Descendants of Andrew Gawn, Halftown, Co. Antrim:
Born 1777


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Letter from David Bell, at that time living in New Zealand  to his brother John Bell in Ireland.

Duntroon, November 15th, 1886

Dear Brother,

It is with great pleasure that I sit down to write a few lines to you to let you know that we are all well in this place, thank God for it, and I hope that this will find you and Sarah in good health. I have been working pretty constant since I came here, in fact I get as much work as I want. There is a good many idle people knocking about here, and can get nothing to do whatsoever, and a good many that wants nothing to do if they could get their tucker. A sort of lazy good for nothing fellows and a nuisance to the country, but taking everything in particular. This country is very dull and will continue to be so until they we some sort of agitation such as was at home and make the big sheep farmers break up their big lots of land or Stations as they call them here. All the good available land in the district is taken up in big blocks of from 2 to 3 thousand acres up to as much as one hundred thousand acres and all the men that will be employed on one of them big places will be only a few shepherds, where if it was broken up in farms from 200 to 500 acres it would form one of the best places in the world for a farmer to speculate upon, for it is splendid land, almost all the farming land having limestone bottom. The present landholders hold nearly all the land for about 30 or 40 miles inland and anyone wanting to take up a farm would have to go back amongst the mountains, which to get their produce to market it would cost them more that it was worth. At the present time a working man in a good situation is better off than any of the small farmers are, the most of the farming class here are pretty flash livers, and if you seen them going about you would think they were Lords and Squires, and at the same time they are not worth a shilling. Their land is mortgaged for as much as it is worth and some of them has stock and furniture mortgaged for twice as much as it is worth, and with a few exceptions it is the same all over New Zealand. It is not what it is represented to the people at home, and then they will stand up and tell you about the poverty that the people at home have to suffer. I tell you the people at home may eat less mutton and pies, and earn less wages than they do here but if they only thought it they have a lot more comfort than is to be found in this country unless you have plenty of money. If it was not that I think that it will do me good I would not be long in it and even so you need not be surprised if you see me home in about this time next year.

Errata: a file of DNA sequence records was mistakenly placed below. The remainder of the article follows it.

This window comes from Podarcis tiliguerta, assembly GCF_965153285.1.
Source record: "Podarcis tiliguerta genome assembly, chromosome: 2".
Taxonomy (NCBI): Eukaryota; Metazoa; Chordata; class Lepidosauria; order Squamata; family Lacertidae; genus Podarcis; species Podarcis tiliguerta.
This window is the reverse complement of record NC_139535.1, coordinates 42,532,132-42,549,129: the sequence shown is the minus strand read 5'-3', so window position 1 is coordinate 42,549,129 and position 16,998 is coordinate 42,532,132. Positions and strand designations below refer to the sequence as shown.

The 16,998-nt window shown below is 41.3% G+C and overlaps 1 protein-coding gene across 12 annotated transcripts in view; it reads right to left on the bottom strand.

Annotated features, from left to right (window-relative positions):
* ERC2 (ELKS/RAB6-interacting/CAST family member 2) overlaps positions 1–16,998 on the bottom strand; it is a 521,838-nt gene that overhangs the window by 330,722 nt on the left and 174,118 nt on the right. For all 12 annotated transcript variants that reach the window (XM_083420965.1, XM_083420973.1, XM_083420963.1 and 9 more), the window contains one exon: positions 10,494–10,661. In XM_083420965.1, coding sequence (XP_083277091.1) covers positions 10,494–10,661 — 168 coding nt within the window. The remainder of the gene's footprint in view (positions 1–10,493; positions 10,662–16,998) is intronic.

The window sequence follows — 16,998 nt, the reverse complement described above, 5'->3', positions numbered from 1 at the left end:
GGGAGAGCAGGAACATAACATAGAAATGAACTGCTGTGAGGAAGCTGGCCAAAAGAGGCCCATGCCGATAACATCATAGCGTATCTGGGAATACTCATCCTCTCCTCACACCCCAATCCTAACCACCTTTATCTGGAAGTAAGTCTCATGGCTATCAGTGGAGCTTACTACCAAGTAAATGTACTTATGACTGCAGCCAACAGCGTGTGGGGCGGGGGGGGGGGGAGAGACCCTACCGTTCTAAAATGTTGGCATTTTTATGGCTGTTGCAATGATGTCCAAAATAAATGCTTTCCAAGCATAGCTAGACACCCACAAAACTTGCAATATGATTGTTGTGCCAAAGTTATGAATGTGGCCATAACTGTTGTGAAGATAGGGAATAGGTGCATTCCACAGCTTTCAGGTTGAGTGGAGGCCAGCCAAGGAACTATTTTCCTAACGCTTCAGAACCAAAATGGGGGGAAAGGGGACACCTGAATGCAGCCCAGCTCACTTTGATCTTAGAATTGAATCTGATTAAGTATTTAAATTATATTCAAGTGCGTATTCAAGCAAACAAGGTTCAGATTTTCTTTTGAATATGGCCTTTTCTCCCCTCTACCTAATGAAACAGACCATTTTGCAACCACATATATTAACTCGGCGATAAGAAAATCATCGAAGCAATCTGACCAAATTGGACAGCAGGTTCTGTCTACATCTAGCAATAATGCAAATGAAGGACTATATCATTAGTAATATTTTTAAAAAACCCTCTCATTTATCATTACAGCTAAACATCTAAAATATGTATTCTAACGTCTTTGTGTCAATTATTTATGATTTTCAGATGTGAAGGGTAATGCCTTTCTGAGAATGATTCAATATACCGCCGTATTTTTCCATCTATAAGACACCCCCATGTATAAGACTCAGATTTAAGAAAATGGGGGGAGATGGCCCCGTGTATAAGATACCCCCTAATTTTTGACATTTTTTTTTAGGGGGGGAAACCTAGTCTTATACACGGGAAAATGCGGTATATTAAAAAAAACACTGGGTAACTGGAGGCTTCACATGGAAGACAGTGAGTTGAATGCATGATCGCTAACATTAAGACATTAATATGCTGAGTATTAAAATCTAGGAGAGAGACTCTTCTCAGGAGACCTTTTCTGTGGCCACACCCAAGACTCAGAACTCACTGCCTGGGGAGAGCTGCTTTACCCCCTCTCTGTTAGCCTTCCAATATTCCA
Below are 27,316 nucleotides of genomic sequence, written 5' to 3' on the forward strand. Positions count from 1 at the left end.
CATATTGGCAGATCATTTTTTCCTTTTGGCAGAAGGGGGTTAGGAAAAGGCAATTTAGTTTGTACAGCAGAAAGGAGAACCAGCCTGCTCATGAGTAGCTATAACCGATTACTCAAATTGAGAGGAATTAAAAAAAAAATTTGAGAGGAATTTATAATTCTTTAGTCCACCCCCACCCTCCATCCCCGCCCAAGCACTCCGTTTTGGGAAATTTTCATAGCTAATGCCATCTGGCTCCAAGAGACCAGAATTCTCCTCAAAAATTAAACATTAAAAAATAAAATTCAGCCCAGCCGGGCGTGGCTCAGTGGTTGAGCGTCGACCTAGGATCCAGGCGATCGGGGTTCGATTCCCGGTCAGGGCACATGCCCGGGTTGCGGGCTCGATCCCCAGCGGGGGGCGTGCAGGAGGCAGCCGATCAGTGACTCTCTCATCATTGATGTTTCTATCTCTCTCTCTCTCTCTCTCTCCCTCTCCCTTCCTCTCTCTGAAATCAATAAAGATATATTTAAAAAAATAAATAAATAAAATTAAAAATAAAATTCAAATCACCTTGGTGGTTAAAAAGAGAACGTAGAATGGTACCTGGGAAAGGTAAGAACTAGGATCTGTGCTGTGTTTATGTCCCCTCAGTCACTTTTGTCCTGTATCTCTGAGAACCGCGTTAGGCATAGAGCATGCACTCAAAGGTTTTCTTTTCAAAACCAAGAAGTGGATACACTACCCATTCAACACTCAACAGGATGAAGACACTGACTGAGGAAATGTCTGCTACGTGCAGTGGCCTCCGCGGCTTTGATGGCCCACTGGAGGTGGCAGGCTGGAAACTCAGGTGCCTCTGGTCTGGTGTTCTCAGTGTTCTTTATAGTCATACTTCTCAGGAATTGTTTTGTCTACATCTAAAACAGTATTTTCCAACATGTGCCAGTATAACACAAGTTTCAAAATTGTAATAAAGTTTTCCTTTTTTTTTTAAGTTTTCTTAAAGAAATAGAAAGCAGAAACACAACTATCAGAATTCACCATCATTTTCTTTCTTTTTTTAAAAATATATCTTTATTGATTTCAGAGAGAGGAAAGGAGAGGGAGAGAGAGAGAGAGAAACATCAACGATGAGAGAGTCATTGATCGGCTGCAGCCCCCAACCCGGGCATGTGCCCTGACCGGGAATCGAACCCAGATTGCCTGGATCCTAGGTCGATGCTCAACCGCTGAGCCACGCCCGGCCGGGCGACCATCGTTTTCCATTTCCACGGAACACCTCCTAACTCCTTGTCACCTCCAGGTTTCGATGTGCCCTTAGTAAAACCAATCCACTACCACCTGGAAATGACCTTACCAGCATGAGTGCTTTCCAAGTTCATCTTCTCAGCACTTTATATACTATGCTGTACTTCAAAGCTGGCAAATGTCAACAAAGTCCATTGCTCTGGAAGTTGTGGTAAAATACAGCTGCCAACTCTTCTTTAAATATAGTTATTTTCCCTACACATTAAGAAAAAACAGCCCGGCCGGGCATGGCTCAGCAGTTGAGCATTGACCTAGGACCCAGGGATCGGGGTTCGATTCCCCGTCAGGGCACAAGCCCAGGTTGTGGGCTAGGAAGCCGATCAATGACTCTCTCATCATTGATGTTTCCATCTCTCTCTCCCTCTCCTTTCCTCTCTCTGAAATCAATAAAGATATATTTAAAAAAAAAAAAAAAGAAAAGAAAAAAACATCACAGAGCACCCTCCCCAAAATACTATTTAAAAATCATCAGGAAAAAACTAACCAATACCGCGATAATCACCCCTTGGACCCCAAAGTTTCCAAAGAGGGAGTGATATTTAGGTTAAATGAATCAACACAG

If Andy and Bob thought that this was my opinion about N. Z. they would be pretty mad at me. But then you see Andy has as about as comfortable a home as you would find in this country. In fact he is a lot better and contenter than when he had his pockets overflowing before his losses. He has more than a good many of his friends in this country have after all and better, still he is respected by all who know him and that is something that cannot be said about everyone in this country. Bob has got as good a job as in the country nearly. Ploughing all the year round, 8 hours each day and plenty to eat an drink and he has got a good wage, and he is a steady strong young fellow. There is every prospect of his coming to something by and by. He is better and contenter than ever he would be at home. Billy is as content as you please, nothing to trouble him. He is making plenty of money, altogether they are three brothers to be proud of. Andy's missus and family are well and doing well.







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